In a brilliant example of lateral meta-making, Tom adds precise scatological details to the complete rendition of his ode to Guillaume. I don’t think they are what Agathe was aiming for when she requested that her son’s “best friend” tell them more about Guillaume and Sara as a couple. Tom complies, but with a brilliant synthesis that is as uncompromising as possible between staying true to himself while still showing empathy to the vulnerable. He talks out loud about his own intimacies with Guillaume as if they were Sara’s indiscriminately repeated recollections. Sara loved to kiss his armpits; she commanded him, “Put your dick in my mouth.”
Assuming that Tom is disobeying his pact to keep the reality of the young men’s relationship from Agathe, fearful control-freak Francis is ready to pounce until his mother responds with a loud, strange laugh a few nanoseconds too late. She may be racing down the road toward psychosis, but for the moment she is tickled. This is the first we have seen her with anything close to a smile. “That Sara is quite the slut!” she blurts out, easing the mounting tension between the competing males. More than easing it: It diffuses it.
For the first time, Francis expresses some isomorph of feeling for Tom, going so far as to tell him, “I know you like me.” It’s true, and that is the Stockholm syndrome at work in matters of the heart, Patty Hearst-style. It doesn’t hurt that Tom finds that Francis looks and smells like Guillaume. Dolan — who has a costume-designer credit, and manages to make Tom look like a dandy no matter the situation — has Francis give himself a spritz of his brother’s perfume, even though Francis had said how much he dislikes it, in case anyone misses the point.
Tom goes further than revealing his and Guillaume’s carnal history. In order to chide the Longchamps family for somehow allowing his lover to die and for judging the relationship he views, as it happens, through rose-colored glasses, and to beat himself up at the same time, he mixes up pronouns in his exposition, as if it is the repetition of an overheard phone conversation.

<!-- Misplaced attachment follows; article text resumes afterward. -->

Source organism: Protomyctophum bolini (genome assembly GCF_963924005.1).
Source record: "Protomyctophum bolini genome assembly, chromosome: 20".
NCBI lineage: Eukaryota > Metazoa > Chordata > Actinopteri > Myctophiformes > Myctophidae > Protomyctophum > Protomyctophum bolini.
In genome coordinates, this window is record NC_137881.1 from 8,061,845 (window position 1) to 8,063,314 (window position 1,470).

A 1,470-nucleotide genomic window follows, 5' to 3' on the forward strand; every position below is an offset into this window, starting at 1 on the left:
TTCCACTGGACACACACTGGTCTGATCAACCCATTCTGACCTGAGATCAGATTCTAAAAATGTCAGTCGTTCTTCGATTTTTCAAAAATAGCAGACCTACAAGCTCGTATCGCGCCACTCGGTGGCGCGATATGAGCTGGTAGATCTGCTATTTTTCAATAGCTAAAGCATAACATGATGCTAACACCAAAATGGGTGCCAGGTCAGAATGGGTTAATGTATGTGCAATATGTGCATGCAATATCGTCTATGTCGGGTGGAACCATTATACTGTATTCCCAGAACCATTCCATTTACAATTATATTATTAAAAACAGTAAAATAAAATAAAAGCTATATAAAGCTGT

“You’re worthless. You couldn’t stop him from dying. You’re nothing….For his love was between two people: no friends, no family.”
The Stockholm syndrome once again rears its ugly head. It becomes a dialectic. It starts to look as if Francis had written the monolog for Tom.
I hate myself. I’d do anything to set things straight.
Cinematographer Andre Turpin does a marvelous job of plugging some of the locations’ allure without losing the overriding sense of alienation. The single problem with the photography is proportion: Even more handsome as he ages than he was a mere five years ago when I Killed My Mother put him on the festival map, Dolan is far too compelling a presence to be in almost every single frame. (He can also perform: He was a child actor.) The narrative pays a price for so much overwhelming narcissism; it distracts from the whole. The co-written script worked out, but the direction required another set of eyes and ears — like an astute producer as forceful an influence as Francis — but more balanced!
The brilliant score by Gabriel Yared so enhances the thriller quality of this low-budget film that the soundtrack could pass for a luscious Hitchcock production (of what Dolan calls a film of the romantic-panic genre). Something about the way Yared combines strings and piano, the manner in which he amplifies or lowers volume at particular moments, is visceral and cerebral in equal measure.
The end credits are accompanied by Rufus Wainwright’s sober “Going to a Town.” The soft, melancholic melody is on target for an ambiguous nocturnal scene in which the lights of downtown Montreal glow as abstract shapes. The physical and emotional trauma he has gone through over the past few days finally behind him, Tom merely sits in his car and appears to reflect on all that has transpired.
Tell me, do you really think you go to hell for having loved?…
I’m so tired of America…
Making my own way home, ain’t gonna be alone
I’ve got a life to lead, America…
And that’s all I need.
Like Dolan’s work, the lyrics are gorgeous, political, critical — and ultimately hopeful.